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Hackers can snoop on your computer screen just by listening to your webcam’s microphone
While covering your webcam could be a definite strategy to keep away webcam hackers, but what would you do if come to know that someone may be watching your every move or listening to your every word while you are using a webcam microphone. Scary, isn’t it?
A team of researchers has discovered that hackers can remotely spy on a computer screen by listening in with a microphone.
The hacker can listen to acoustic noises coming from within computer screens and can be used to detect the content displayed on the screens.
In other words, anyone with good technical knowledge knows-how can easily snoop on someone’s computer activities.
The side-channel attack dubbed as “Synesthesia” by the researchers can reveal the contents of a remote screen, providing access to potentially sensitive information based only on “content-dependent acoustic leakage from LCD screens.” LCD screens with both CCFL and LED backlighting are affected.
According to the researchers, the subtle acoustic noises can be picked up by ordinary microphones built into webcams or screens, or even by a smartphone or “smart speaker” placed on a desk next to the screen, or from as far as 10 meters away using a parabolic microphone, or over an attached webcam microphone during a Skype, Google Hangouts, or other streaming audio chat, or through recordings from a nearby device, such as a Google Home or Amazon Echo.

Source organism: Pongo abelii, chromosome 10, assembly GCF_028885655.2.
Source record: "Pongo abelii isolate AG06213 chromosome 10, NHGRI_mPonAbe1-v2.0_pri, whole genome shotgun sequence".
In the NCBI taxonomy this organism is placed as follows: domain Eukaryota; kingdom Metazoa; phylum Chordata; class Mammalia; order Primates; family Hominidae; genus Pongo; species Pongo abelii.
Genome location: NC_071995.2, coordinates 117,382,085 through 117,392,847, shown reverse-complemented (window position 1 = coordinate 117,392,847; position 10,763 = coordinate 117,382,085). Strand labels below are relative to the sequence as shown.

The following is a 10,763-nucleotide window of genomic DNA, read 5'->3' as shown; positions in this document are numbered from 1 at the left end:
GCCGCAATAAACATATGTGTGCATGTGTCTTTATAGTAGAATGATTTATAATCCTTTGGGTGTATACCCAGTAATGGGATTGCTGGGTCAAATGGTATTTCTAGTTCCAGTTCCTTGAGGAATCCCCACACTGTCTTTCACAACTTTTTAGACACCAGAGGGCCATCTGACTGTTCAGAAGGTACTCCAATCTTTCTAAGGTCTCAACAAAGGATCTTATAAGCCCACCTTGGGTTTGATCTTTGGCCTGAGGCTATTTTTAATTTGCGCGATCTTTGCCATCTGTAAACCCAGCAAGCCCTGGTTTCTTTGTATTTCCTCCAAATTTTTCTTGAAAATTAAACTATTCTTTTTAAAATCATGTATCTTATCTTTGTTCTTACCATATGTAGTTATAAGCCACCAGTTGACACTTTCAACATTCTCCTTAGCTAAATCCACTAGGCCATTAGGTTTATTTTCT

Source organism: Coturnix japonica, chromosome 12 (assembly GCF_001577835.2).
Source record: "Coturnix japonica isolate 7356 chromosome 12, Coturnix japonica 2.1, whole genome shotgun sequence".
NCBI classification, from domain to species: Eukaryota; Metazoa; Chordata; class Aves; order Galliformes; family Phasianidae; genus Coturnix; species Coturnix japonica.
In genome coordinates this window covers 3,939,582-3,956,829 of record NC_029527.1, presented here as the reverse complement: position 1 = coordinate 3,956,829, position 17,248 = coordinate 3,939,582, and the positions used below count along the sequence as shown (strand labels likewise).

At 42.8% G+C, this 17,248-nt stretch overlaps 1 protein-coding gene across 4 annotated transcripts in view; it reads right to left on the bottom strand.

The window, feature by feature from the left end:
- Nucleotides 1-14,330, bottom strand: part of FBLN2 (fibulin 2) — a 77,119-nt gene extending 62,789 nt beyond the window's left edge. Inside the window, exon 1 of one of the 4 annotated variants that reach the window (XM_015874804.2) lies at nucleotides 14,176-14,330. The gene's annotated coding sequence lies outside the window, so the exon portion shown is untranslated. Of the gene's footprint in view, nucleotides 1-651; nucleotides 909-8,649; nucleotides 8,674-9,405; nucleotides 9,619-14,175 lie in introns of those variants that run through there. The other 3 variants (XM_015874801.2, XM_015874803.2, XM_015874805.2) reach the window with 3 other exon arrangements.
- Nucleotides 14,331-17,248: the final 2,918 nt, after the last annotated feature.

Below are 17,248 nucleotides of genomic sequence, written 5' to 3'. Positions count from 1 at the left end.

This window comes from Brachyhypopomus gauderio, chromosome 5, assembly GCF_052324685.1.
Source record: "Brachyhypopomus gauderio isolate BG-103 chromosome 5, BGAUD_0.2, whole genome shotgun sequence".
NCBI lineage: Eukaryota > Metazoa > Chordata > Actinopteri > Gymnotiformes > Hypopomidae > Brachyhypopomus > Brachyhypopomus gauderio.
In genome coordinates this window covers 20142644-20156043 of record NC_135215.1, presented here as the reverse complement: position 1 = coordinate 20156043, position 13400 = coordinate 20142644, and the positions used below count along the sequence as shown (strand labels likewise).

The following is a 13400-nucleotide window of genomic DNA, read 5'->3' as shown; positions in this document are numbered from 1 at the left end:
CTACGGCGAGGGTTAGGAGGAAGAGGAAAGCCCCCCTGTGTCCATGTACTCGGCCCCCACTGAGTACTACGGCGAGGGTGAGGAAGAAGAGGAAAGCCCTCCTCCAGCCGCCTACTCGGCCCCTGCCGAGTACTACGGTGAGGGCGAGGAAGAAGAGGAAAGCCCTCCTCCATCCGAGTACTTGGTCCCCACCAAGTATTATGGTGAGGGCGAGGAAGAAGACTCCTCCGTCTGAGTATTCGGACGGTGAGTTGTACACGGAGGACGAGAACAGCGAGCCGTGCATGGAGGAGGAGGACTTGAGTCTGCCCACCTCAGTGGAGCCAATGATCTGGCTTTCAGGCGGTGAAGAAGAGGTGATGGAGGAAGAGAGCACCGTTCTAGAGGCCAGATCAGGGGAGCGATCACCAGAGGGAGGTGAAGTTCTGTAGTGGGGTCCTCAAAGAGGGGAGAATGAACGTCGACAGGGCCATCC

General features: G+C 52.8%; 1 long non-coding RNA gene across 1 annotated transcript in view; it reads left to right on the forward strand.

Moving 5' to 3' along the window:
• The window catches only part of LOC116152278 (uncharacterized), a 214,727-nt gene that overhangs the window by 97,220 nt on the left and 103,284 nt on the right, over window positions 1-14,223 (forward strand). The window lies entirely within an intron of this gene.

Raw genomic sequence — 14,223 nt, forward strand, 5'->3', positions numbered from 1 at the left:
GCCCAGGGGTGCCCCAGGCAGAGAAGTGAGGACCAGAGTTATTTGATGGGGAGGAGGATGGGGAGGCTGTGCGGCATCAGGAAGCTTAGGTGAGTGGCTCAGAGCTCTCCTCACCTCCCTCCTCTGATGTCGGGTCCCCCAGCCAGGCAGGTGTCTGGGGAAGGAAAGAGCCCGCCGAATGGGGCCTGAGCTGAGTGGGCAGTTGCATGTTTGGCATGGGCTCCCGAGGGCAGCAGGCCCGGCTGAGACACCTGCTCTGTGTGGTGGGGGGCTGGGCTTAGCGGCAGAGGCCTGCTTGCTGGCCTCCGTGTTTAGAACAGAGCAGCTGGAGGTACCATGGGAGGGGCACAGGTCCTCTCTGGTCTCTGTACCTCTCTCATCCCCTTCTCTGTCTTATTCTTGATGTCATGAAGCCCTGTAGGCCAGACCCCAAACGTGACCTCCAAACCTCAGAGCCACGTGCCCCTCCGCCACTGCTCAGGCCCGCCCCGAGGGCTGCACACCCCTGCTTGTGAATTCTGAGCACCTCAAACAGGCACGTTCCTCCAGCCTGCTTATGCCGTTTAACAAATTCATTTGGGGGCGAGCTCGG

“The pertinent sounds are so faint and high-pitched that they are well-nigh inaudible to the human ear, and thus (unlike with mechanical peripherals) users have no reason to suspect that these emanations exist and that information about their screen content is being conveyed to anyone who receives the audio stream, or even a retroactive recording,” according to the study.
“In fact, users often make an effort to place their webcam (and thus, microphone) in close proximity to the screen, in order to maintain eye contact during the video conference, thereby offering high-quality measurements to would-be attackers.”
The researchers created an experimental setup that attempted to recognize simple, repetitive patterns. “We created a simple program that displays patterns of alternating horizontal black and white stripes of equal thickness (in pixels), which we shall refer to as Zebras.
The period of a Zebra is the distance, in pixels, between two adjacent black stripes,” the researchers recounted in their paper.
As the program ran, the team recorded the sound emitted by a Soyo DYLM2086 screen while displaying different such Zebras. With each different period of stripes, the frequency of the ultrasonic noise shifted in a predictable manner. With the help of specially-trained machine learning algorithm, the researchers were able to then translate the recordings.
The team was also able to identify which of the 10 most popular websites were displayed on a monitor with 96.5 percent accuracy.
The study was carried out by researchers from the University of Michigan, University of Pennsylvania and Tel Aviv University. You can read all the details about the study here.